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‘Love alters not with his brief hours and weeks, But bears it out even to the edge of doom’ Sonnets are for romantics, starry-eyed lovers and ardent hearts. And Shakespeare’s sonnets are the best ever written. But this is why they are also for cynics, for star-crossed lovers and for those who know the anguish of unrequited love. Some of them are written to a young man, some of them to a woman. And although the poems are full of mystery – why did Shakespeare write them, what was his sexuality? – each one speaks to us from across the centuries of love, hate and the intensity of being alive. Includes exclusive content: In the 'Backstory' you can find a short, handy, funny guide to everything you might want to know about Shakespeare and his sonnets. ‘This is a crazy, all-consuming, feverish and sweaty love; love, in all its uncut, full-strength intensity; an adolescent love’ Don Paterson, Guardian
In Shakespeare, Not Stirred, two professors mix equal parts booze and Bard to help you through your everyday dramas. It’s like having Shakespeare right there in your living room, downing a great drink and putting your crappy day in perspective. So get out your cocktail shaker and lend him your ears. Each original cocktail and hors d’oeuvre recipe connects Shakespeare’s characters to life’s daily predicaments: • Drown your sorrows after a workplace betrayal with Othello’s Green-Eyed Monster • Distract yourself from domestic drama with Kate’s Shrew-driver or Cleopatra’s Flings in a Blanket • Recapture your youth with Puck’s Magic ’Shrooms • Mark a romantic occasion with Beatrice and Benedick’s Much Ado About Frothing Featuring classic images from the Folger Shakespeare Library (hilariously doctored to feature some hard-partying Shakespearean protagonists) and Mini-Bards you can raid for extra context and commentary, Shakespeare, Not Stirred is a completely intoxicating experience. From the Hardcover edition.
This collection, which won the 2015 Costa Poetry Award, is an exhibition of the Dundee-born poet’s stunningly accomplished adoption of the sonnet’s ancient structure This collection from Don Paterson, his first since the Forward Prize–winning Rain in 2009, is a series of forty luminous sonnets. Some take a traditional form, while others experiment with the reader’s conception of the sonnet, but they all share the lyrical intelligence and musical gift that has made Paterson one of our most celebrated poets. Addressed to friends and enemies, the living and the dead, children, musicians, poets, and dogs, these poems are as ambitious in their scope and tonal range as in the breadth of their concerns. Here, voices call home from the blackout and the airlock, the storm cave and the séance, the coal shed, the war, the highway, the forest, and the sea. These are voices frustrated by distance and darkness, which ring with the “sound that fades up from the hiss, / like a glass some random downdraught had set ringing, / now full of its only note, its lonely call.” In 40 Sonnets, Paterson returns to some of his central themes—contradiction and strangeness, tension and transformation, the dream world, and the divided self—in some of the most powerful and formally assured poems of his career.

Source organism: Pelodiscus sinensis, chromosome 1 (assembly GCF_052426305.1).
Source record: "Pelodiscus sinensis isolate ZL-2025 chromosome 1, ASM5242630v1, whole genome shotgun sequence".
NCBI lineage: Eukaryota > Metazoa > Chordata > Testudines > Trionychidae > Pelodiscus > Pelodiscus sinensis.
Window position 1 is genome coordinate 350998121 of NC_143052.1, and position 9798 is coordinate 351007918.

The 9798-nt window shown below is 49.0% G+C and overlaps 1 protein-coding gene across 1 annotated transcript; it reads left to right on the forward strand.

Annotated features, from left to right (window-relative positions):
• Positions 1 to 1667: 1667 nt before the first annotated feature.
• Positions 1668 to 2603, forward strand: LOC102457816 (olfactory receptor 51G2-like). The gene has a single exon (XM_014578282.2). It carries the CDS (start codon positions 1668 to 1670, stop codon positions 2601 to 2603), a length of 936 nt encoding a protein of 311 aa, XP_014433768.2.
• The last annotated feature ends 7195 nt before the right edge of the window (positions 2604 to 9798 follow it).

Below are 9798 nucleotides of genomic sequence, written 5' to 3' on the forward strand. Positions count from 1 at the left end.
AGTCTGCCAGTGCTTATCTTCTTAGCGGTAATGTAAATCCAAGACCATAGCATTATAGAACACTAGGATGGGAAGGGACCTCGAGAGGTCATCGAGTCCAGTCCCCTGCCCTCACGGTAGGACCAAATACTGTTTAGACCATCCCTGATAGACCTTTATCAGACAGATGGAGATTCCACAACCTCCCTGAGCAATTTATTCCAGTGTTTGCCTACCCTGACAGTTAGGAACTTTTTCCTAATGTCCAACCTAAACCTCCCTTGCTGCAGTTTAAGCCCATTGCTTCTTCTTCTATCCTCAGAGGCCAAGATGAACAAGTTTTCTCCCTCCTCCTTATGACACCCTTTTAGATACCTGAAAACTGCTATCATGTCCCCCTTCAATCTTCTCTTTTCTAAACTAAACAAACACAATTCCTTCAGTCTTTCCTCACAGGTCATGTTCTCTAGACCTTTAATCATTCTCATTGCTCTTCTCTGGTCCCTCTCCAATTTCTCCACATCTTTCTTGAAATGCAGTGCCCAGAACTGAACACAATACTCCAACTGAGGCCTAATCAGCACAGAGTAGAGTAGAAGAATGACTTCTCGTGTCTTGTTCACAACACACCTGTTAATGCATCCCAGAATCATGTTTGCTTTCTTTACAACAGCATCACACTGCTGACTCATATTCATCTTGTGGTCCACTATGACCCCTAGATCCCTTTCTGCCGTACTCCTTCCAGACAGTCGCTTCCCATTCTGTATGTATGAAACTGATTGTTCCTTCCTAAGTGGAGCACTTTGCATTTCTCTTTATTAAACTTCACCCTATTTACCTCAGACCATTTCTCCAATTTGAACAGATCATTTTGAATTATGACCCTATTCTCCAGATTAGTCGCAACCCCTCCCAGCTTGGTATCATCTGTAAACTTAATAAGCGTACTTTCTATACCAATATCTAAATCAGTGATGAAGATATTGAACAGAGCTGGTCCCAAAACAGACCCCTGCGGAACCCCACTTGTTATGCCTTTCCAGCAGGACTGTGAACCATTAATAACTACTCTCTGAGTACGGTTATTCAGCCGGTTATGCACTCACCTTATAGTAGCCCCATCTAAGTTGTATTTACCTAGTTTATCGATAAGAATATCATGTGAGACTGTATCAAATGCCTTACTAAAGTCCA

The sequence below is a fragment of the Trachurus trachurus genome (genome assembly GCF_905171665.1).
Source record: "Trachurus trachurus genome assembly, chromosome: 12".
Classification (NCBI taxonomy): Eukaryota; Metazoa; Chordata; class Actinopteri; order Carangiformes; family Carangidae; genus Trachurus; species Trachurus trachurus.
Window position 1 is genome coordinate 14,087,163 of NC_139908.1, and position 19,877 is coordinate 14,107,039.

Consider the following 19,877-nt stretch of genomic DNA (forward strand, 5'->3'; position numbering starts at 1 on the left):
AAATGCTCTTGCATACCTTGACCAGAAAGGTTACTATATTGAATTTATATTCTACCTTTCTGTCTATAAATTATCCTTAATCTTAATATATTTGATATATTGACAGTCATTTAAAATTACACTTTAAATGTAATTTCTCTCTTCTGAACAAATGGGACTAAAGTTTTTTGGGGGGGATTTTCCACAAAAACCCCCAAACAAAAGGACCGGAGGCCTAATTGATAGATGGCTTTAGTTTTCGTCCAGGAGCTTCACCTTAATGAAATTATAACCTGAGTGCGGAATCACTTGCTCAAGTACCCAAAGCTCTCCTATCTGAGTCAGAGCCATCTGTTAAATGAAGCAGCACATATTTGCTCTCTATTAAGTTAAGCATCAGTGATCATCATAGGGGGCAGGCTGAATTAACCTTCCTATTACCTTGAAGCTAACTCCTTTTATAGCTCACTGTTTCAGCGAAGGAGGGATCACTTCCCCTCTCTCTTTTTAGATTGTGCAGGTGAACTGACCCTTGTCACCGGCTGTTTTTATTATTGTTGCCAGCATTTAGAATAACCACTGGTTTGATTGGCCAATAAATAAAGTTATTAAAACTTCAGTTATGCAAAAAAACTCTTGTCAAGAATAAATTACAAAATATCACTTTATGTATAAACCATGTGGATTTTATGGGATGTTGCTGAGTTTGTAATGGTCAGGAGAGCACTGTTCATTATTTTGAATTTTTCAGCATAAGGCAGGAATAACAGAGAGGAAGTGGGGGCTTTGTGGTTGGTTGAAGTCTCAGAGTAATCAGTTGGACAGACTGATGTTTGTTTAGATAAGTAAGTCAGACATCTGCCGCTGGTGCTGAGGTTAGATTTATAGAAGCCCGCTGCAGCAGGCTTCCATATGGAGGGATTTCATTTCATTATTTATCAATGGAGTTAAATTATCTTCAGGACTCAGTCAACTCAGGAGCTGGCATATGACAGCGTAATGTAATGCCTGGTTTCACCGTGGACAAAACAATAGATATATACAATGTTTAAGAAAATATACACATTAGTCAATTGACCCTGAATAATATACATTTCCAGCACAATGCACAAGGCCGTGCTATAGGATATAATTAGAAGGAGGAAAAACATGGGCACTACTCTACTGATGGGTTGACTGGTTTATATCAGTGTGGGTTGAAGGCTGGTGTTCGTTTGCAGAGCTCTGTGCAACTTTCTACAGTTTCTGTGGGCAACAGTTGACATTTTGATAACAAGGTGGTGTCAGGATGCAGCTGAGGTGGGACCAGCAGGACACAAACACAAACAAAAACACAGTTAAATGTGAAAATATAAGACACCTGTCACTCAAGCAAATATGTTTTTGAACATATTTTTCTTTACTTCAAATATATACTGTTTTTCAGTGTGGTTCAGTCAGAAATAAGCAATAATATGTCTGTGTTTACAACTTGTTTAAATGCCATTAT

An enlightening, celebratory anthology of the most classic and enduring of forms edited by two major poets.
No poet has been more wilfully contradictory than John Donne, whose works forge unforgettable connections between extremes of passion and mental energy. From satire to tender elegy, from sacred devotion to lust, he conveys an astonishing range of emotions and poetic moods. Constant in his work, however, is an intensity of feeling and expression and complexity of argument that is as evident in religious meditations such as 'Good Friday 1613. Riding Westward' as it is in secular love poems such as 'The Sun Rising' or 'The Flea'. 'The intricacy and subtlety of his imagination are the length and depth of the furrow made by his passion,' wrote Yeats, pinpointing the unique genius of a poet who combined ardour and intellect in equal measure.
Fifty-nine "Stern sonnets" of twenty or so lines from the 1998 National Book Award winner. This stunning collection moves from autobiography to the visionary in surges of memory and language that draw the reader from one poem to the next. "I was taken over by the writing of these poems," Stern says.

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